In Evvie Mallow, author Betsy Connor Bowen has created a contemporary classic. Born and raised in the Maine woods, her family disintegrating around her, Evvie is caught in a conflict between irreconcilable forces — the instinct to protect her unborn child and the freedom to choose a life for herself. With dignity and grace, she keeps a Yankee silence about her own acts of courage and self-sacrifice.
Spring Bear was a book I won through Goodreads a few years ago. It had sat in my pile of TBR books since then until I finally decided it would be a good thing to read and review it.
A small “novella,” Spring Bear tells the story of Evvie Mallow who, when she finds out that she is with child, takes matters into her own hands, battling against her family in order to give her child the freedom it needs.
This is the first novel of author Betsy Connor Bowen and it is a sad, yet enjoyable read. The beginning and the ending of the novella, in my opinion, are the best parts with Bowen weaving beautiful atmospheric landscapes of Maine in the winter—something I feel accustomed to, living in rural Alberta, Canada where the winters are long and cold, and the taste of fresh vegetables in the spring makes it all seem worth the wait.
Aside from the descriptions mentioned above, I felt the novella to be slightly disjointed and confusing to read. Perhaps it’s the curse of being the first novel, but I thought characters were lacking depth and emotion. Conversations were had with dialogue only, without any descriptions to accompany them, nothing to say what the characters were feeling while speaking the words. Sentences were short and the flow seemed off for most of the story. I wanted to be able to feel what the characters were feeling, see and hear what was going on around them.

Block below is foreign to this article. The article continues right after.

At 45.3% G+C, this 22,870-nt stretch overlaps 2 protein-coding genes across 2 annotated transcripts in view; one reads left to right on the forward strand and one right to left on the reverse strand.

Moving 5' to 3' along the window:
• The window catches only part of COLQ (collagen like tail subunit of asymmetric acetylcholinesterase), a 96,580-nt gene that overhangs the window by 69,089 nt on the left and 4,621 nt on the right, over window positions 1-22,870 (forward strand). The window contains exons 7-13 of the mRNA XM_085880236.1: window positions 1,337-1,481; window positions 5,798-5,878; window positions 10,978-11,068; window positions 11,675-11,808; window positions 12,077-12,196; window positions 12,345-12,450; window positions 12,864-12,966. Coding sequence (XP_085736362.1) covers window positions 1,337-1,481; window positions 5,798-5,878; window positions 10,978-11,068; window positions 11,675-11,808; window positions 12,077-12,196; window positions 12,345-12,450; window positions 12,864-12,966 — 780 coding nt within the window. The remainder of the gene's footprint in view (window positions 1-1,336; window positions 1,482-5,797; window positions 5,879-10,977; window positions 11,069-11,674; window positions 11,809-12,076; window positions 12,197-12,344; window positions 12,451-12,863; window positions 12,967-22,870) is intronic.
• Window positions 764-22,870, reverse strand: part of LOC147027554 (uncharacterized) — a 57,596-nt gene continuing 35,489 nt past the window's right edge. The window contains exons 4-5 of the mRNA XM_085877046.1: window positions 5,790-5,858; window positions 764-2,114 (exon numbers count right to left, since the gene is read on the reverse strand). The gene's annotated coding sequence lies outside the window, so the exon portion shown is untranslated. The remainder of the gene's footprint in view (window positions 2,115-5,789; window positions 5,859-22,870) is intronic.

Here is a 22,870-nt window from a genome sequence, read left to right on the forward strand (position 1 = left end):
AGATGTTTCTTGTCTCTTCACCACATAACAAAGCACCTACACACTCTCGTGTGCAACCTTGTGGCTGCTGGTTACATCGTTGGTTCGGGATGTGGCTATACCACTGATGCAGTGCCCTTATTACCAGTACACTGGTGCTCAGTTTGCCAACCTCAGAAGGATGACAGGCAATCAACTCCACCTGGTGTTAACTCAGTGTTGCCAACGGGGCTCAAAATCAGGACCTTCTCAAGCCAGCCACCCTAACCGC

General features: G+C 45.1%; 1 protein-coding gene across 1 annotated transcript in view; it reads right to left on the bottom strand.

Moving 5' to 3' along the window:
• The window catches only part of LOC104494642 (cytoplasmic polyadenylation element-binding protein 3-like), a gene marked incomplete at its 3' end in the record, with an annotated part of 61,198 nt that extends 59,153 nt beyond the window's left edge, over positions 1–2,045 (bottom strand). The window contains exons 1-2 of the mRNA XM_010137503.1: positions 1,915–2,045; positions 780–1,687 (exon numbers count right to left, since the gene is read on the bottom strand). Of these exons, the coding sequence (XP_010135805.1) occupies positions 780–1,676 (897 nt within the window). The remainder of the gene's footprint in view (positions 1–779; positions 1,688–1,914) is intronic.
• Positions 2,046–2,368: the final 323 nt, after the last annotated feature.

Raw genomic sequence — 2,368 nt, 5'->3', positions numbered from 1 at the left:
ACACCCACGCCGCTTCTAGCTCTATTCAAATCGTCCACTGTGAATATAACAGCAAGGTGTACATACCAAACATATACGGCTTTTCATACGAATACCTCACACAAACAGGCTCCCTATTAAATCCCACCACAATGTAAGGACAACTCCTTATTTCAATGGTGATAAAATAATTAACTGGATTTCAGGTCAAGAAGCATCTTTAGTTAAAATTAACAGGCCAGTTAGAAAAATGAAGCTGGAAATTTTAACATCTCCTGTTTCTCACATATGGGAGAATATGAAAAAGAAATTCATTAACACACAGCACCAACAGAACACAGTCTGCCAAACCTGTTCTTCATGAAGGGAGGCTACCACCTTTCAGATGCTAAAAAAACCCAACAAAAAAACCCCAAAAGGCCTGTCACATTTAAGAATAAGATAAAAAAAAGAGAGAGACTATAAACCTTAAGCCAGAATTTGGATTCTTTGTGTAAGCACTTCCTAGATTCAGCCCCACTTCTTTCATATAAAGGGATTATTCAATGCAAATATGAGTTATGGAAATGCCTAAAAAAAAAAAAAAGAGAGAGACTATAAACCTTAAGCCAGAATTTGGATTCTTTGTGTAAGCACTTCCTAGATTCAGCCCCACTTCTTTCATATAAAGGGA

There was also some confusion with the timeline throughout the book. Within half of the book, more than a year had passed, though where at one point Bowen would go from January through to April, all of a sudden it’s February again—was this a writing error, or was it meant to be a flashback? At another point, on page 40, Bowen talks about “the last Saturday in March,” and then 6 pages later she’s talking about the thaw came in February. (UPDATE: In the newest release of Spring Bear, the timeline inconsistencies have been amended. Thank you to Betsy Connor Bowen for sending me the updated version!)
I feel like Bowen had a good idea when writing the novel, but I think it could’ve been longer, filled with more detail, more of those beautiful descriptions of Maine. I wanted her to take her time and flesh out the characters more, make me fall in love with Evvie so that I could really feel like I’m on her side, but the book was too short for any great detail on the characters.
Pelletier was a good character, but I felt like there should have been less focus on him and his family—more on his work—and more on Evvie, our main character. A lot of Pelletier’s family storylines seemed to have nothing to add to the novel and it really could’ve survived without.
I do hope Bowen keeps honing her craft—for being such a short novella, Spring Bear is still an enjoyable story.